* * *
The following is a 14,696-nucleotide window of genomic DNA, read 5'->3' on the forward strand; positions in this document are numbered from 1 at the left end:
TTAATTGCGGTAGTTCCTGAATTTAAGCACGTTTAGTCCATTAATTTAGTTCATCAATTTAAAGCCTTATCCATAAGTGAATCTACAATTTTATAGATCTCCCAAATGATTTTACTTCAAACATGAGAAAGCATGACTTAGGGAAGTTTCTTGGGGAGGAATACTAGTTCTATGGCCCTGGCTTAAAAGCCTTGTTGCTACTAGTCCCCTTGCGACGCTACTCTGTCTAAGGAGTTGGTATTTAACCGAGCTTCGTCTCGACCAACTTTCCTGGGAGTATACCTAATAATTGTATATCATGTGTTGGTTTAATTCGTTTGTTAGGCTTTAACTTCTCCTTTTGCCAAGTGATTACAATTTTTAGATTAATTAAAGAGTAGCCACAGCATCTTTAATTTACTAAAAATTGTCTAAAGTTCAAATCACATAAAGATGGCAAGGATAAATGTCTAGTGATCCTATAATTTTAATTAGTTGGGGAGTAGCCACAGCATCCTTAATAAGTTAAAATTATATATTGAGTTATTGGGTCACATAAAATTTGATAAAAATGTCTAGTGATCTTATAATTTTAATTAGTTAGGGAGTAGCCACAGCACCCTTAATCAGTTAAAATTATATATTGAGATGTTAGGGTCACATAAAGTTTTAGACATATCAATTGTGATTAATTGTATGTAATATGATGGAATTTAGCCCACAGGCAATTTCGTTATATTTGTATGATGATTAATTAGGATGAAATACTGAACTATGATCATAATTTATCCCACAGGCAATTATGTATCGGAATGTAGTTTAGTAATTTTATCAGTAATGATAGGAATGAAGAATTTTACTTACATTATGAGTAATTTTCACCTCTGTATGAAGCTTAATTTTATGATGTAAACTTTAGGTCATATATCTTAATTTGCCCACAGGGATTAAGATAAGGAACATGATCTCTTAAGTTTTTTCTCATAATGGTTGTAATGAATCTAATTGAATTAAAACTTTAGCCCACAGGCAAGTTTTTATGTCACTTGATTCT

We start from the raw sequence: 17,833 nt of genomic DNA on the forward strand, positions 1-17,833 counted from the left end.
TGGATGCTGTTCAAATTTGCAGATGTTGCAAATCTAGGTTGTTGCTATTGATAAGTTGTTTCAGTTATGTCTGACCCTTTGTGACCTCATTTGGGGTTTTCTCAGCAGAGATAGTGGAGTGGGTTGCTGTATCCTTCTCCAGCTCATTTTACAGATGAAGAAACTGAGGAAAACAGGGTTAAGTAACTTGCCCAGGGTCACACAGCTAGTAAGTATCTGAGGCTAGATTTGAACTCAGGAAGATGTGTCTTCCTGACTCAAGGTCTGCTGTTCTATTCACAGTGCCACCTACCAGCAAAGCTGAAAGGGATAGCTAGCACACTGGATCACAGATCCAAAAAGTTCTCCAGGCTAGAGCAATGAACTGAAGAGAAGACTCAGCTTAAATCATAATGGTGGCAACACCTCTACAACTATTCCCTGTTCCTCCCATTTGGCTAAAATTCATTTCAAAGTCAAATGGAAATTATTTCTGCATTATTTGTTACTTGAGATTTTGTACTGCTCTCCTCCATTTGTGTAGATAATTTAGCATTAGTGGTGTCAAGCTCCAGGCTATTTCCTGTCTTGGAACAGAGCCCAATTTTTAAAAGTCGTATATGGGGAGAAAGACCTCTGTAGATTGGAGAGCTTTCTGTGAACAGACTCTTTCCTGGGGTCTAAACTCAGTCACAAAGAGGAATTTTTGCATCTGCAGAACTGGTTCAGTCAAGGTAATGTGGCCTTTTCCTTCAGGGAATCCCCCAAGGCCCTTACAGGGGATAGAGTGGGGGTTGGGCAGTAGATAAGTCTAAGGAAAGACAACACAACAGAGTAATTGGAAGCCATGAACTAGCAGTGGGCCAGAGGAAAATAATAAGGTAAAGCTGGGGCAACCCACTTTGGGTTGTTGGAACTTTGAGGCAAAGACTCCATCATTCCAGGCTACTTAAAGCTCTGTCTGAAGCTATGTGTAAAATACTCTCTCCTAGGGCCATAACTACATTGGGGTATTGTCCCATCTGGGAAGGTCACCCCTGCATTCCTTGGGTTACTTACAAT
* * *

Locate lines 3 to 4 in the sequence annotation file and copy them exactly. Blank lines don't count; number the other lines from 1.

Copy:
We start from the raw sequence: 17,833 nt of genomic DNA on the forward strand, positions 1-17,833 counted from the left end.
TGGATGCTGTTCAAATTTGCAGATGTTGCAAATCTAGGTTGTTGCTATTGATAAGTTGTTTCAGTTATGTCTGACCCTTTGTGACCTCATTTGGGGTTTTCTCAGCAGAGATAGTGGAGTGGGTTGCTGTATCCTTCTCCAGCTCATTTTACAGATGAAGAAACTGAGGAAAACAGGGTTAAGTAACTTGCCCAGGGTCACACAGCTAGTAAGTATCTGAGGCTAGATTTGAACTCAGGAAGATGTGTCTTCCTGACTCAAGGTCTGCTGTTCTATTCACAGTGCCACCTACCAGCAAAGCTGAAAGGGATAGCTAGCACACTGGATCACAGATCCAAAAAGTTCTCCAGGCTAGAGCAATGAACTGAAGAGAAGACTCAGCTTAAATCATAATGGTGGCAACACCTCTACAACTATTCCCTGTTCCTCCCATTTGGCTAAAATTCATTTCAAAGTCAAATGGAAATTATTTCTGCATTATTTGTTACTTGAGATTTTGTACTGCTCTCCTCCATTTGTGTAGATAATTTAGCATTAGTGGTGTCAAGCTCCAGGCTATTTCCTGTCTTGGAACAGAGCCCAATTTTTAAAAGTCGTATATGGGGAGAAAGACCTCTGTAGATTGGAGAGCTTTCTGTGAACAGACTCTTTCCTGGGGTCTAAACTCAGTCACAAAGAGGAATTTTTGCATCTGCAGAACTGGTTCAGTCAAGGTAATGTGGCCTTTTCCTTCAGGGAATCCCCCAAGGCCCTTACAGGGGATAGAGTGGGGGTTGGGCAGTAGATAAGTCTAAGGAAAGACAACACAACAGAGTAATTGGAAGCCATGAACTAGCAGTGGGCCAGAGGAAAATAATAAGGTAAAGCTGGGGCAACCCACTTTGGGTTGTTGGAACTTTGAGGCAAAGACTCCATCATTCCAGGCTACTTAAAGCTCTGTCTGAAGCTATGTGTAAAATACTCTCTCCTAGGGCCATAACTACATTGGGGTATTGTCCCATCTGGGAAGGTCACCCCTGCATTCCTTGGGTTACTTACAAT